October 1, 2013 in City

Jim Kershner’s this day in history

By The Spokesman-Review
 

From our archives, 100 years ago

U.S. Sen. Charles E. Townsend was on an investigating trip to the Colville and Spokane reservations when his car got stuck on a steep grade. The senator approached a “portly old rancher” and asked for help, adding that he was a senator and in a hurry.

The skeptical rancher said, If you “are a United States senator, I want to see the color of your money before I go.”

The senator gave him $5. After the rancher and his team pulled the car free, the rancher confided in someone else that “I have seen bunco men, horse thieves, cattle thieves and ‘sooners,’ but this is the first attempt to work the ‘United States Senator’ racket on me.”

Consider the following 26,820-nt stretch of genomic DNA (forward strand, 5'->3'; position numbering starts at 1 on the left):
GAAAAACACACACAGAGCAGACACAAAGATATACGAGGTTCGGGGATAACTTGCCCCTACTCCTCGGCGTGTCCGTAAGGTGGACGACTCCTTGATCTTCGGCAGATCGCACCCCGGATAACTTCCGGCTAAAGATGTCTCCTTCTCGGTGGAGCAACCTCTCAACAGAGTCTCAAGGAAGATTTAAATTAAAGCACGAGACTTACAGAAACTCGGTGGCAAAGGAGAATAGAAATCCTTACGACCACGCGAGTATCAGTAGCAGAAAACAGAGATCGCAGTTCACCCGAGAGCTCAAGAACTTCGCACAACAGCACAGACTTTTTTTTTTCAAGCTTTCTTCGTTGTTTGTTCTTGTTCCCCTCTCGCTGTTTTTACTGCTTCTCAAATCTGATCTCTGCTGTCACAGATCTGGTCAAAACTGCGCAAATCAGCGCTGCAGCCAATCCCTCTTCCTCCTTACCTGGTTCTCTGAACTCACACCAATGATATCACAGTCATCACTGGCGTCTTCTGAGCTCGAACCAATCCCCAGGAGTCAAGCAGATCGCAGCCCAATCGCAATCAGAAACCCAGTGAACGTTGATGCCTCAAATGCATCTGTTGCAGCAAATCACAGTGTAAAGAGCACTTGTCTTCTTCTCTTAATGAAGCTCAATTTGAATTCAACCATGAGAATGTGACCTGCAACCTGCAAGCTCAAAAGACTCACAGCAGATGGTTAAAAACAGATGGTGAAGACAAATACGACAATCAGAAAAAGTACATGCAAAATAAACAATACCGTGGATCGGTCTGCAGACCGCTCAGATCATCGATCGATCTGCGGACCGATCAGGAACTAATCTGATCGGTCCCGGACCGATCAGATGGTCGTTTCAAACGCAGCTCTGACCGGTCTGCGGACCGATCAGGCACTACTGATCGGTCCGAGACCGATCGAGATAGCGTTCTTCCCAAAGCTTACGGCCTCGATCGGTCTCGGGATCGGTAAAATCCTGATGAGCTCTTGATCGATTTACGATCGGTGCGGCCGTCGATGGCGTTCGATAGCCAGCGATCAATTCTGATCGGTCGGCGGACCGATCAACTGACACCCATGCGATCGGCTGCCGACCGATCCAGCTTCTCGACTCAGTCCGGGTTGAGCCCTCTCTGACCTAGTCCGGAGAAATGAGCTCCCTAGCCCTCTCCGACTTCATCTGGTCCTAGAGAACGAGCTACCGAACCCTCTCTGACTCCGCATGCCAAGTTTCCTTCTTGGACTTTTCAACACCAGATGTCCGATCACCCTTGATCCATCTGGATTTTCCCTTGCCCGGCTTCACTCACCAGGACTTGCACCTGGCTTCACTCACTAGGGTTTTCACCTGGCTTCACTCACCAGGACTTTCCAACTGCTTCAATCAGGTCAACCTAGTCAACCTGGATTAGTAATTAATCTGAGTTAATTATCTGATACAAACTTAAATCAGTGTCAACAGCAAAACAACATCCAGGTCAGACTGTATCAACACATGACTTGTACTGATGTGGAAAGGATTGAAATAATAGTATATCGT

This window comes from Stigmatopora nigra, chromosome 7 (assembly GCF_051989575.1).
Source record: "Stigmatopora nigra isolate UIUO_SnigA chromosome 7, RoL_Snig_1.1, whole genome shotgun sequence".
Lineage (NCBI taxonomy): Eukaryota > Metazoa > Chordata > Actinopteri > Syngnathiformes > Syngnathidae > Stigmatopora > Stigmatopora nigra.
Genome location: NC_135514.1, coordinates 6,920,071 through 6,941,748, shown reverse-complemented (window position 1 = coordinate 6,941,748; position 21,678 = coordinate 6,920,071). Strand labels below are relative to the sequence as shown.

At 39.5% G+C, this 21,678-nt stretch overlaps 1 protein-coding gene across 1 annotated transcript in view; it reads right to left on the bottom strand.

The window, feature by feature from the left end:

“That may be all right in Washington city,” the rancher added, “but it won’t work on the Spokane Indian Reservation.”

From the fashion beat: A young woman startled shoppers downtown by wearing the latest fashion sensation: a monocle.

“It was no easy feat to walk in a tight-fitting skirt along the avenue amid shoppers, keeping that stunning monocle in place and still maintain one’s poise of sophistication and hauteur,” said the paper. “But the young woman accomplished all and then a little.”

The monocle fad was introduced by actress Alice Lloyd in a recent stage appearance in Spokane.

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